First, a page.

# 115 GeV, 170 GeV, and the noncommutative standard model

Several years ago, noncommutative geometry was used to describe the standard model, somehow yielding a prediction of 170 GeV for the mass of the Higgs boson, a prediction which was falsified a few years later.

Meanwhile, for a long time there have been indications of a Higgs boson at 115 GeV. As it happens, 115 GeV and 170 GeV form somewhat natural theoretical bounds on the mass of the Higgs: above 170 GeV, the theory would develop a Landau pole, and below 115 GeV, the electroweak vacuum would become unstable.

So I'm wondering whether the mechanism or the logic behind the original prediction can be reversed, so as to drive the Higgs mass to the lower bound, rather than to the upper bound, in an altered version of the noncommutative standard model.

EDIT: I am nowhere near decoding how the prediction of 170 GeV was made, but simple algebra shows that it is amazingly easy to get very close to 115 GeV instead, by adjusting some of the penultimate quantities appearing in the calculation.

A comment at Resonaances points out that $\sqrt{2} m_W$ is close to 115 GeV (it's a little over 113 GeV). In equation 5.15 of hep-th/0610241, we see this formula:

$$m_H = \sqrt{2\lambda}\frac{2M}{g}$$

On page 36 (section 4.1), we read that $M = m_W$ and $g = \sqrt{4\pi\alpha}$. So for $m_H$ to be approximately 115 GeV, we need $\lambda = \pi\alpha$.

In equation 5.10, we have that lambda-tilde is approximately $4/3 \pi\alpha_3$, and in remark 5.1 we read that "the factor of 4/3 in (5.10) should be corrected to 1". So we have $\tilde\lambda = \pi\alpha_3$. Almost what we need - it's just a different lambda and a different alpha! :-)

And I'll point out again that 115 GeV is a special value theoretically: it's in a narrow range of values for m_H for which, given the measured value of m_top, the vacuum of the minimal standard model is metastable (see figure 13, arxiv:0704.2232). So I can't believe any of this is coincidence.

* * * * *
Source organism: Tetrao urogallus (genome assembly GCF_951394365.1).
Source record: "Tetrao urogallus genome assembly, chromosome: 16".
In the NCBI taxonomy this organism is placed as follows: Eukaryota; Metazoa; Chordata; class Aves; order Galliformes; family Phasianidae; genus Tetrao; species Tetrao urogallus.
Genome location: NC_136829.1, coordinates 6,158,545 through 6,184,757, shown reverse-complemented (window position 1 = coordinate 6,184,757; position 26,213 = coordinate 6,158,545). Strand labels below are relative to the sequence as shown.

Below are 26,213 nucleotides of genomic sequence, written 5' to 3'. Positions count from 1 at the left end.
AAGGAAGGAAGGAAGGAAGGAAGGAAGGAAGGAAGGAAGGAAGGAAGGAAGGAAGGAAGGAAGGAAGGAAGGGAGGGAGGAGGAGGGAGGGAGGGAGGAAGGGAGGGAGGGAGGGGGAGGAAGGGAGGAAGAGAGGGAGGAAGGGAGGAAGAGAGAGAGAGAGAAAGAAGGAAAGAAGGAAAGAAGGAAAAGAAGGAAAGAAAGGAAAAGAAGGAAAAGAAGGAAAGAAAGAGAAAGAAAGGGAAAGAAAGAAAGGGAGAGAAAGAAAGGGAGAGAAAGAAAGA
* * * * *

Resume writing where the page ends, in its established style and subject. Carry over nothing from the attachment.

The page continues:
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Dear Mitchell, I think that you overestimate a bit - 170 GeV is not the highest possible Higgs mass avoiding the Landau pole. You can go higher than that and Alain Connes thought that he could literally calculate 170 GeV - from a formula, not just by trying to saturate an inequality. I don't think he has any "NC" model compatible with a 115 GeV Higgs. – Luboš Motl Apr 22 '11 at 13:03
The 170 GeV calculation was assuming that there were no new particles in some large mass range above the Higgs. If there are new particles there, then his calculations don't work, and I believe you can get a variety of different masses for the Higgs, but there are too many possibilities to make a prediction (and it is very hard to figure out what all the possibilities are).. So if the LHC finds only the Higgs, then the NCG model is falisified. If it finds a number of other particles, then we'll have to see whether there's an NCG model that encompasses them all. – Peter Shor Apr 22 '11 at 16:43
+1 for asking a well phrased and well formatted question! (Not bad content-wise either ;-) – David Zaslavsky Apr 22 '11 at 22:34
I've rendered the math in your edit in LaTeX (we have MathJax active on the site, so we can write decent math), but not being familiar with this work I didn't know if you wanted (for instance) $\lambda$ or $\Lambda$. – dmckee Aug 31 '11 at 15:53